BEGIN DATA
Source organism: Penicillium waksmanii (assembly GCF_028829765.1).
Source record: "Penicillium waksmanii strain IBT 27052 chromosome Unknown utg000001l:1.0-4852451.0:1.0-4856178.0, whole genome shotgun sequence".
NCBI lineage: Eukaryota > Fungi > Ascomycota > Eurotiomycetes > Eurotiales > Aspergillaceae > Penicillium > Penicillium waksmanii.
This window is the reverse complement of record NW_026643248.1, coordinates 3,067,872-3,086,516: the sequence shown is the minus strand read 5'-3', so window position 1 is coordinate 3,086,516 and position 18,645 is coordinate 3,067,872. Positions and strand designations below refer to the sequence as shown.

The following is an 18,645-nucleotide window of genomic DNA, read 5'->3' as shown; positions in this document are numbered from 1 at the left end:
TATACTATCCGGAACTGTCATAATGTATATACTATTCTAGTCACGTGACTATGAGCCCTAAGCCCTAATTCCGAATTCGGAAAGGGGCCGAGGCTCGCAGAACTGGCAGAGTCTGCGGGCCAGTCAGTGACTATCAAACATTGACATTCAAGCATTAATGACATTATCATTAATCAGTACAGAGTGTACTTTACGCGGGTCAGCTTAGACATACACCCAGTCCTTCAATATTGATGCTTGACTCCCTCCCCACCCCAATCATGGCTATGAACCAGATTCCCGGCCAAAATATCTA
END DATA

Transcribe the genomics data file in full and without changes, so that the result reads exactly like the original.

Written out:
Source organism: Penicillium waksmanii (assembly GCF_028829765.1).
Source record: "Penicillium waksmanii strain IBT 27052 chromosome Unknown utg000001l:1.0-4852451.0:1.0-4856178.0, whole genome shotgun sequence".
NCBI lineage: Eukaryota > Fungi > Ascomycota > Eurotiomycetes > Eurotiales > Aspergillaceae > Penicillium > Penicillium waksmanii.
This window is the reverse complement of record NW_026643248.1, coordinates 3,067,872-3,086,516: the sequence shown is the minus strand read 5'-3', so window position 1 is coordinate 3,086,516 and position 18,645 is coordinate 3,067,872. Positions and strand designations below refer to the sequence as shown.

The following is an 18,645-nucleotide window of genomic DNA, read 5'->3' as shown; positions in this document are numbered from 1 at the left end:
TATACTATCCGGAACTGTCATAATGTATATACTATTCTAGTCACGTGACTATGAGCCCTAAGCCCTAATTCCGAATTCGGAAAGGGGCCGAGGCTCGCAGAACTGGCAGAGTCTGCGGGCCAGTCAGTGACTATCAAACATTGACATTCAAGCATTAATGACATTATCATTAATCAGTACAGAGTGTACTTTACGCGGGTCAGCTTAGACATACACCCAGTCCTTCAATATTGATGCTTGACTCCCTCCCCACCCCAATCATGGCTATGAACCAGATTCCCGGCCAAAATATCTA